Fredette: The only thing I can think of is in AAU when you would see a team with all black players and then one or two white kids, the joke would be that the ‘white boys’ would always be the shooters. That was me on my AAU team, so I was always spotted as the shooter by other teams.

McDermott: A couple guys have joked have been like, ‘Oh, token white guy.’ That’s just the way it is, you know. They assume I’m just floor space, but I feel like I’m showing them that I can do a lot. You know I’ve played with a lot of good players here , and they’ve all been obviously very respectful …

You got to gain a little more respect. I think I first started to get that a little more, I would say, when we joined the Big East from Missouri Valley because, you’re playing a lot more predominantly black teams. You kind of hear in some of the warm-ups, like, ‘Who is this white boy?’ all that stuff. It’s just awesome when you can get through that. And, I think that gave me a lot of confidence, going up against bigger athletic guys before coming in to the NBA.

A lot of African-Americans that have found success in the league have come up from tough backgrounds or long odds to become NBA players. Was that the same the case for you?

Smith: I definitely came from small-town America: Greeley, Colorado. Not too many people know where I came from. My hometown had 1,500 people, if that. I graduated high school with 67 people. I went to Colorado State, which is not a basketball-oriented school, either. I’m really blessed to be where I am today …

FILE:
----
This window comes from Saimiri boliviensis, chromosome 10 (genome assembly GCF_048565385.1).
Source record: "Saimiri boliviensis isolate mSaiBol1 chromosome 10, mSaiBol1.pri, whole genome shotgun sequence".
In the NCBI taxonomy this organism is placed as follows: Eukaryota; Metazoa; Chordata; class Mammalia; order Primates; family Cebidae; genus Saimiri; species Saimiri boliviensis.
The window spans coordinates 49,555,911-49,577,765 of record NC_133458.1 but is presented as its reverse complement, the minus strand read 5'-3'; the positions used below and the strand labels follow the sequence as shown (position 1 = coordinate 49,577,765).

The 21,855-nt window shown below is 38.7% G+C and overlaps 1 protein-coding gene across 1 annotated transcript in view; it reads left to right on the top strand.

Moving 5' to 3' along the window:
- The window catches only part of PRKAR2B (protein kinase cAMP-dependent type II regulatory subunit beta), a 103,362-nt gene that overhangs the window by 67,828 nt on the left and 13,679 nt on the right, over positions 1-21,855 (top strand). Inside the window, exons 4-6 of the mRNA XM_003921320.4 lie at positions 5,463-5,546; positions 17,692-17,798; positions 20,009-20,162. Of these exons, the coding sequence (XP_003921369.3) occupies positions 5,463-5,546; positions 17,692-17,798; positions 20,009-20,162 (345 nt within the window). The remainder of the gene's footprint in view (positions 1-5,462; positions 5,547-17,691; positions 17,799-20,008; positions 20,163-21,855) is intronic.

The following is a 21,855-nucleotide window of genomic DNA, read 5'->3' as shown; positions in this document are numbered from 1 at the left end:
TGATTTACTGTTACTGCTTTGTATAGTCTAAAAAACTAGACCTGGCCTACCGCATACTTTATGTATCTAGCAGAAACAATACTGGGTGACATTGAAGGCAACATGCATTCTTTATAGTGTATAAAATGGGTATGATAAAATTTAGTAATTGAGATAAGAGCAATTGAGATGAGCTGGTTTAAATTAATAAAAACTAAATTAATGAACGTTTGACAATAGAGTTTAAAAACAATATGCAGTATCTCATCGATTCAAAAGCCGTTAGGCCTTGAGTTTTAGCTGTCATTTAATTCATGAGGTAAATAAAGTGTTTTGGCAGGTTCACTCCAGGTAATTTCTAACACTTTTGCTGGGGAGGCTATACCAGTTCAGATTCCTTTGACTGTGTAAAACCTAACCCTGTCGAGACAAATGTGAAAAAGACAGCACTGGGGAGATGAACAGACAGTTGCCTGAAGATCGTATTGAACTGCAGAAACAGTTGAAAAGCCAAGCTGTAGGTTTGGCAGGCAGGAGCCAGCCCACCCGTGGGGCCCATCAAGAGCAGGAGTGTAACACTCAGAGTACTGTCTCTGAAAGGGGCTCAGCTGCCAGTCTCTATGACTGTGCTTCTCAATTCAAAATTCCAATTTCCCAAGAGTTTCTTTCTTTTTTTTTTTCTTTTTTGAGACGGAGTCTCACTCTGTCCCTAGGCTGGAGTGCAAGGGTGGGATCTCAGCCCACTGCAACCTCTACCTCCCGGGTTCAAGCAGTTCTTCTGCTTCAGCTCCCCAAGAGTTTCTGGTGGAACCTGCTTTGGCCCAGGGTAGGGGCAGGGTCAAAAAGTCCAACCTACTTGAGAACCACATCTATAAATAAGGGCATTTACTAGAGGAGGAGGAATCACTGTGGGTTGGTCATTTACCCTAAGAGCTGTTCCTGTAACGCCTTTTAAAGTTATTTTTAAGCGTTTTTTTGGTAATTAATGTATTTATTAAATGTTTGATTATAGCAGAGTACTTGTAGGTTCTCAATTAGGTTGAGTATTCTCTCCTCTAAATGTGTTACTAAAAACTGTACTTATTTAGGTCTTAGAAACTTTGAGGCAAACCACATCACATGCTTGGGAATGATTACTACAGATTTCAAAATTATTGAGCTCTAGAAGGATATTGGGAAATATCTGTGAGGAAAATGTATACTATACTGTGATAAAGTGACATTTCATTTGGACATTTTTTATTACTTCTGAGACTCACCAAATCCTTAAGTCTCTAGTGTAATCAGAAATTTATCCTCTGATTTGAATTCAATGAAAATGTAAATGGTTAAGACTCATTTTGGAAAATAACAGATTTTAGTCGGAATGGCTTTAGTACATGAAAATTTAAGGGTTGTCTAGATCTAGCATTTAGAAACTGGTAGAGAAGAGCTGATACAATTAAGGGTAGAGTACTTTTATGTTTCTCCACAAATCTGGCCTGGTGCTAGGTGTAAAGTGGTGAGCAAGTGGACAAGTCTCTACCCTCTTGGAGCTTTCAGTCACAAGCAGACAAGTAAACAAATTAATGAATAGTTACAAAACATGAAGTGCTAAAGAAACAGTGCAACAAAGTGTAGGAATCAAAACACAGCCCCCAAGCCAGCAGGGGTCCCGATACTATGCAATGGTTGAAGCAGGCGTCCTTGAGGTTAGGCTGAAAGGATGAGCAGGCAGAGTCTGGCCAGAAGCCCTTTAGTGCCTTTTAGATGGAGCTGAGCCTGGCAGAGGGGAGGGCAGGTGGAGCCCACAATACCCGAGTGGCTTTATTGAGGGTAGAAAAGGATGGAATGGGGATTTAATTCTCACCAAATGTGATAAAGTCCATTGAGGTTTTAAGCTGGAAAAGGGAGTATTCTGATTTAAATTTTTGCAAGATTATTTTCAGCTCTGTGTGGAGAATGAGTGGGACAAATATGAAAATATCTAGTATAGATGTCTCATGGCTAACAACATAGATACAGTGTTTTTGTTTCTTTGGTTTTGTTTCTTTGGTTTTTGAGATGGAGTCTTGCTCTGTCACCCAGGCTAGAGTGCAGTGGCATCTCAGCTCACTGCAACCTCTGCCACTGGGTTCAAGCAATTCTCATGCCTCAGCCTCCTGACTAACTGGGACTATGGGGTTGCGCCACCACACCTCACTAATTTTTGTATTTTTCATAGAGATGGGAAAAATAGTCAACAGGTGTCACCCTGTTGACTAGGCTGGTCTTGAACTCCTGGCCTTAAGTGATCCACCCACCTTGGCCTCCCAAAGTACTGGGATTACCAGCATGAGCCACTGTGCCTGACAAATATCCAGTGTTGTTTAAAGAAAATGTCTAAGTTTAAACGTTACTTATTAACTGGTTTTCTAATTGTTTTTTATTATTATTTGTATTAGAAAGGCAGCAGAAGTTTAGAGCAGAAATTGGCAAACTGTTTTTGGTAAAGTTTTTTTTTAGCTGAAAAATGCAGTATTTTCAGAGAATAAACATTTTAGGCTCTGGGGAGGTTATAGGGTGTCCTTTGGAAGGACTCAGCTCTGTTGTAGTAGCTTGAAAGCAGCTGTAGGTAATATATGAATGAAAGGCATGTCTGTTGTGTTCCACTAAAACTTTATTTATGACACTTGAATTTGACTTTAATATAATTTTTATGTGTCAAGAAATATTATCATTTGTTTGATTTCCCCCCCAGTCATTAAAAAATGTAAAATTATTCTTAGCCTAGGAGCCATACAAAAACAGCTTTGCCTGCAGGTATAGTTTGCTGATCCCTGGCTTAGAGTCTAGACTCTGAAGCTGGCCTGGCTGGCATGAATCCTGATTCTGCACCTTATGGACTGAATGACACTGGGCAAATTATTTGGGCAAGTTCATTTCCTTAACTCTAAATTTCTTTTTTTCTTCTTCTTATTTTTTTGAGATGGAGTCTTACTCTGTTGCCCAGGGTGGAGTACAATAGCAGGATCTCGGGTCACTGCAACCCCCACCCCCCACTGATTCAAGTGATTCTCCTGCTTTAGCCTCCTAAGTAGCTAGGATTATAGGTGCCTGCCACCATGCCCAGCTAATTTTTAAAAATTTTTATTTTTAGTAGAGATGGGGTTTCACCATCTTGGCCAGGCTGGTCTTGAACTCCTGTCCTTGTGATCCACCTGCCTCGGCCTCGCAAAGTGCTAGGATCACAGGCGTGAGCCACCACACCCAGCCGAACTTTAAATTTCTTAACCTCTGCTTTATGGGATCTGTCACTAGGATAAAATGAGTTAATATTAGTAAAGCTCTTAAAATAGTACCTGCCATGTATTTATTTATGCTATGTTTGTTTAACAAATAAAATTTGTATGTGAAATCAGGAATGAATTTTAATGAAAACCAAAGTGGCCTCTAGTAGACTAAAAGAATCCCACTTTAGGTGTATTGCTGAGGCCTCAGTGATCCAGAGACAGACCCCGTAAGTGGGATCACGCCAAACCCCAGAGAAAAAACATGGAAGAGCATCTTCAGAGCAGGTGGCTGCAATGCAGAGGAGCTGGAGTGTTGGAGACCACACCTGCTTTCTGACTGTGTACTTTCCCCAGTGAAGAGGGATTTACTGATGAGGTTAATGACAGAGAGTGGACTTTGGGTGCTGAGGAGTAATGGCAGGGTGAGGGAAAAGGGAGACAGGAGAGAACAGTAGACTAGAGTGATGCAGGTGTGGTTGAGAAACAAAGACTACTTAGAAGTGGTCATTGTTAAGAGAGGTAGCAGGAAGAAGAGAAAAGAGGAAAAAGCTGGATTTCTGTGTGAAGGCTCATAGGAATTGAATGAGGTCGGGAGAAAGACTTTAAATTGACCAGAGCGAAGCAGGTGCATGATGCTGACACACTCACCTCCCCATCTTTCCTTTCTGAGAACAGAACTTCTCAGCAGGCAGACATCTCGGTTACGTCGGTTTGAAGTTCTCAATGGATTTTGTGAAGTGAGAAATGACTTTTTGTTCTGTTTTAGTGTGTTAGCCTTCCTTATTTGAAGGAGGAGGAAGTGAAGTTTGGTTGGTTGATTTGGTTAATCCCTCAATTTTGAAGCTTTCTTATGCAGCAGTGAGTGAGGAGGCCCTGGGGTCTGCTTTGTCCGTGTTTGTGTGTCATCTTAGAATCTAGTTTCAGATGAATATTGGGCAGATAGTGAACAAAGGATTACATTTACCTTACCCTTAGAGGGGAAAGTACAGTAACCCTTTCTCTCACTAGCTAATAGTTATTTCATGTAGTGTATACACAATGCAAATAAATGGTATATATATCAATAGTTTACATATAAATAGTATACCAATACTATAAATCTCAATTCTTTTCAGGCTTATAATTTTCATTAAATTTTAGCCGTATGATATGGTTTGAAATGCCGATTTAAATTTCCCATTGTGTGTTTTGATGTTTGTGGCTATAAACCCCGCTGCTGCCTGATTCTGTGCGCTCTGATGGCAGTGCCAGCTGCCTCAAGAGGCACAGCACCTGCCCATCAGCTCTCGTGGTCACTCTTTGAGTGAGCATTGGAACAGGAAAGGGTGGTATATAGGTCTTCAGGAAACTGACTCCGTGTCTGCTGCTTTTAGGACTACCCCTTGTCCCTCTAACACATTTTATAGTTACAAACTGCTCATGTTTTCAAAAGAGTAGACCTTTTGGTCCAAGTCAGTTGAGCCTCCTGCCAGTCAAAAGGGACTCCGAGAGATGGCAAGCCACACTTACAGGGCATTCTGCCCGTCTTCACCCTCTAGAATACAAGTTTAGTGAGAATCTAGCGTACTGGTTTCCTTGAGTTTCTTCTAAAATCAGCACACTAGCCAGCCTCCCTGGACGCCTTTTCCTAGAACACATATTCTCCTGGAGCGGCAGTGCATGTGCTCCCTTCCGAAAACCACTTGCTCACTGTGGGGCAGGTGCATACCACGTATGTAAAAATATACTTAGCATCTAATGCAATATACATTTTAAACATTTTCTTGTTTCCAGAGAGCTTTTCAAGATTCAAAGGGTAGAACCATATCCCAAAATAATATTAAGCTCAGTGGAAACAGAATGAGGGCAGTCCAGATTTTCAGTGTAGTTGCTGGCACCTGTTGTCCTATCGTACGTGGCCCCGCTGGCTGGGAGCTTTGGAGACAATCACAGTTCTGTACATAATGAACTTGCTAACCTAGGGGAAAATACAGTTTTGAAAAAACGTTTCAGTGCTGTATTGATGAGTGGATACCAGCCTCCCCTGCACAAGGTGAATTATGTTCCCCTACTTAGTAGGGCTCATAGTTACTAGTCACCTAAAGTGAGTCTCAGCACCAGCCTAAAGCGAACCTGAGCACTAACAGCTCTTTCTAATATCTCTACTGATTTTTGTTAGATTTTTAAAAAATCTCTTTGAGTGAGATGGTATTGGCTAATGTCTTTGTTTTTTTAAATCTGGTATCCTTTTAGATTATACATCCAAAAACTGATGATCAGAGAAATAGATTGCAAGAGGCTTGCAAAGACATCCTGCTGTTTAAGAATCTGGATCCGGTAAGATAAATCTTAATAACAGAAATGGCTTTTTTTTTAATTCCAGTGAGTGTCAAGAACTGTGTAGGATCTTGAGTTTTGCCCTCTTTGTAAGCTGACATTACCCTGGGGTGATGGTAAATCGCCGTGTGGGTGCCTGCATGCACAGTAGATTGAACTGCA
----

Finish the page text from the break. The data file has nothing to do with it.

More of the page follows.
The only time I played against African-Americans is the Big Time AAU tournament in Las Vegas. There were a couple AAU tournaments down near Denver. For me growing up, it was a bunch of farm kids.

Fredette: Coming from a small town in upstate New York had its challenges to get noticed. For me, I wasn’t very heavily recruited. BYU was the biggest school that offered me a scholarship, actually. I just didn’t have anyone watching my high school games. I played AAU against the best with the Albany City Rocks, but going into the game college coaches had no idea who I was and mostly were there to watch other players.


Chicago Bulls’ Doug McDermott (No. 3) drives past New York Knicks’ Carmelo Anthony (No. 7) during the first half of an NBA basketball game March 24 in New York.

AP Photo/Frank Franklin II

McDermott: The crazy part about it is, I’m from Iowa. And if you think about the white Americans that played in the NBA, a lot of them, they’ve come from Iowa. So, Raef LaFrentz, Nick Collison, Kirk Hinrich, Kyle Korver, myself. Harrison was one of the only black guys on my high school team. So, it’s crazy how it all works out. The white Americans in the NBA, a lot of them come from Iowa.

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Has it been hard for you to discuss the racial tension with your African-American teammates and how to react as a team to the playing of the national anthem?

Redick: My mother’s side is Swedish. My dad’s side is Irish. They were sold an American dream. They came here voluntarily. African-Americans were the only people that didn’t come here voluntarily. They were forced here. And so culture, it’s just different and been different. For white America, and I include myself because I’m white, it’s interesting to me how we can pick and choose the parts of black culture that are acceptable and not acceptable. It’s interesting to me as a whole that’s what we choose to do.